For hundreds of earth years prior to the end of the 20th century, people used a rudimentary and Taylor primitive technologyand as the dominant Francismeans to create, store, disseminate, and access information. Toward the end of that century and at the beginning of the Not next, new for open-ended and fldistributionexible technologies emerged, which expanded options and thus challenged the status quo. That change con-tributed to diverse social, cultural, economic, and political developments, which were greeted by many of our ancestors with enthusiasm, but also with ambiva-lence, confusion, and, occasionally, reactionary objections and turmoil. The new technologies, applications, and forms developed at that time were the precursors to the vast array of informational resources immediately and freely available to 22nd-century citizens today, resources that provide a firm foundation for pro-tecting the democratic ideals on which our society rests. Thus, this earlier time is more than an interesting period of history, for it represents an important turning point between two eras that helps us understand our informational roots and gain a new appreciation for our present circumstances.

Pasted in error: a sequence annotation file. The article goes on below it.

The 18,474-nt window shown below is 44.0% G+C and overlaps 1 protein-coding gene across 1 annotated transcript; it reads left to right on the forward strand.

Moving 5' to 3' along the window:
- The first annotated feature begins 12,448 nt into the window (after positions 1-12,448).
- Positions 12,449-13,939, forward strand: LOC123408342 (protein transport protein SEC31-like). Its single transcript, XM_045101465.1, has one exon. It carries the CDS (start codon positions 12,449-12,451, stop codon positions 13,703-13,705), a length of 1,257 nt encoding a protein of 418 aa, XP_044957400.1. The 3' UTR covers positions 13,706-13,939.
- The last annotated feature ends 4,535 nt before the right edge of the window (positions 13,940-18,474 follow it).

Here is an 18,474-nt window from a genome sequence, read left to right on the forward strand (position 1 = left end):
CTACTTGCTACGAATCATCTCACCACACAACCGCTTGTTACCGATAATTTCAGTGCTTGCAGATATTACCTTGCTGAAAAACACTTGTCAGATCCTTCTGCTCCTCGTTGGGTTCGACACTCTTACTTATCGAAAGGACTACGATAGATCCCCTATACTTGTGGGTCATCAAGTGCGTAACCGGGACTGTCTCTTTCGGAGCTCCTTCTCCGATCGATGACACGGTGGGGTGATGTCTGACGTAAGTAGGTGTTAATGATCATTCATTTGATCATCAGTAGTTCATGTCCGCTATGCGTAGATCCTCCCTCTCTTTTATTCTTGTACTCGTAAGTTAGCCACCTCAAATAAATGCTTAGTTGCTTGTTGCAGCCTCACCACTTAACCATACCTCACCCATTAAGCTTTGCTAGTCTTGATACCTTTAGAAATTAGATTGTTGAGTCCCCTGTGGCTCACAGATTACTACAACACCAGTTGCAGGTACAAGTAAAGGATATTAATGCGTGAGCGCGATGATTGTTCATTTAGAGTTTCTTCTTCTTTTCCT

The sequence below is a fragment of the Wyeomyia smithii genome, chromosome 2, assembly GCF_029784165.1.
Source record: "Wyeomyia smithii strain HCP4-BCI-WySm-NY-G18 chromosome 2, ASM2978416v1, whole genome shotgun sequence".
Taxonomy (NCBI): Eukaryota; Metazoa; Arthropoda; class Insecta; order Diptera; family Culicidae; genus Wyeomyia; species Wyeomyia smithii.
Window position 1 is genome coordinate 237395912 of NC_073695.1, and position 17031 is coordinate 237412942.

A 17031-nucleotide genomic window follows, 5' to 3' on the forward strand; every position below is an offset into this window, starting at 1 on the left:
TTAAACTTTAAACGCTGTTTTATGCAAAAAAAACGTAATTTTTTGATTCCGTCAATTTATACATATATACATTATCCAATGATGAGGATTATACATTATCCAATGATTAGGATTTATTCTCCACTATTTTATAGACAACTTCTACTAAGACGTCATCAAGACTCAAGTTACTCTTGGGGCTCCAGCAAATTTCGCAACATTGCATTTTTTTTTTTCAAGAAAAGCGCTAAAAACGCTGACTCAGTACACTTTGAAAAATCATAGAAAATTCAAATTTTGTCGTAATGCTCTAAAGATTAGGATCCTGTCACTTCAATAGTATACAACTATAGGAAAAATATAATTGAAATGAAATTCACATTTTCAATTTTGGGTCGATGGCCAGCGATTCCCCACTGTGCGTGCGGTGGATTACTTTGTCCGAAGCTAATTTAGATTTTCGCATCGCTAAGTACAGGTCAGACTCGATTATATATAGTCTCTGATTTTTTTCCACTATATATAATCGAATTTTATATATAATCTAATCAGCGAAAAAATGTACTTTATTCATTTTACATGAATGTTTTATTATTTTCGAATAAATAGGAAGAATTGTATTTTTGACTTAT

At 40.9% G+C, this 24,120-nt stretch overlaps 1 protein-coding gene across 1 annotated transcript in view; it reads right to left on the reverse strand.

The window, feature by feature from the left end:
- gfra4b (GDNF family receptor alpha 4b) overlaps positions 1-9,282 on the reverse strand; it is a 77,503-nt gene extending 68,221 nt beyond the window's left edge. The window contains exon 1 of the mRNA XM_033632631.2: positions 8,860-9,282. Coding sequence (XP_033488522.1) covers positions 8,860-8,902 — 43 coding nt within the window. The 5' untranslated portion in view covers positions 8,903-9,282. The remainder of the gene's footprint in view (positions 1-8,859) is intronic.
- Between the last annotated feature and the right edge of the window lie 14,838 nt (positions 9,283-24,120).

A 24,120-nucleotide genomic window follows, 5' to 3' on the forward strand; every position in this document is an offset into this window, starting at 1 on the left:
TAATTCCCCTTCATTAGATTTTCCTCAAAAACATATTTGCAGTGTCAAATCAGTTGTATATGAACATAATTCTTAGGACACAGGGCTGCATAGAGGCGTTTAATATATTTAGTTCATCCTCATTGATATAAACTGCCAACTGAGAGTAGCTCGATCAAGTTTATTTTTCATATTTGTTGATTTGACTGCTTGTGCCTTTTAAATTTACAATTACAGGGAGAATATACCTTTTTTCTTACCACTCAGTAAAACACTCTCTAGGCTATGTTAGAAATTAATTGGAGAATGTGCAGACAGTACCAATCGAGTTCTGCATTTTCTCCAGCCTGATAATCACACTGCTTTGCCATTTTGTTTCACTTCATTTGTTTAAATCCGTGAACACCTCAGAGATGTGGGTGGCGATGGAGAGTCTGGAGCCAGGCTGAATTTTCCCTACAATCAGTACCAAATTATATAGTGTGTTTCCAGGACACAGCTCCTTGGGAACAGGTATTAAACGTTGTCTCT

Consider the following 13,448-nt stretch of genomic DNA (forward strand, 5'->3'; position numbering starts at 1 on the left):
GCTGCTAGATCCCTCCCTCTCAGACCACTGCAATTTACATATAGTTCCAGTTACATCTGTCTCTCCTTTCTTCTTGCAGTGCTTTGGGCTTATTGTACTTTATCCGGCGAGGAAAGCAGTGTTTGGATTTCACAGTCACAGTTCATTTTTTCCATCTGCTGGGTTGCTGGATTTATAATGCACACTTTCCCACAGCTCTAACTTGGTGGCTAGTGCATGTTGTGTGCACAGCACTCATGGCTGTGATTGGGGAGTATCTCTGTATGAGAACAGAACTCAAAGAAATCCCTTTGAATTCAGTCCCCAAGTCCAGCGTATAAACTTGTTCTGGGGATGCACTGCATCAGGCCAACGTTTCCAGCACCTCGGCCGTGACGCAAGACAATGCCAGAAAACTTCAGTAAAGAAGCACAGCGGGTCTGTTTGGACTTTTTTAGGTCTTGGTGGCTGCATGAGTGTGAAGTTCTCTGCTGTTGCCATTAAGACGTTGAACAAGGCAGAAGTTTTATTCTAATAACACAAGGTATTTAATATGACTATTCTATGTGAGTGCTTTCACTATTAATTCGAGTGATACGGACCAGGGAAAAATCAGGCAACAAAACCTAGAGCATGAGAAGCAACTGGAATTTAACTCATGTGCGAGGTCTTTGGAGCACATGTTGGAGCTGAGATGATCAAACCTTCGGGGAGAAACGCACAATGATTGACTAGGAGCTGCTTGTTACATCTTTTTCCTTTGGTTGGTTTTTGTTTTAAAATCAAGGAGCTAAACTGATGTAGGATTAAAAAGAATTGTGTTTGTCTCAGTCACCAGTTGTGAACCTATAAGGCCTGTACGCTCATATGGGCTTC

Reinking, D., & Colwell, J. (2015). A brief history of information sources in the late 20th and early 21st centuries (a simulation). In R. Spiro M. DeSchryver, M. Schira-Hagerman, P. Morsink, & P. Thompson (Eds.), Reading at a crossroads? Disjunctures and continuities in current conceptions and practices (pp. 3-20). Routledge: New York.
This chapter is an excerpt from "Reading at a Crossroads? Disjunctures and Continuities in Current Conceptions and Practices". The book can be purchased here: https://www.routledge.com/Reading-at-a-Crossroads-Disjunctures-and-Continuities-in-Current-Conceptions/Spiro-DeSchryver-Hagerman-Morsink-Thompson/p/book/9780415891691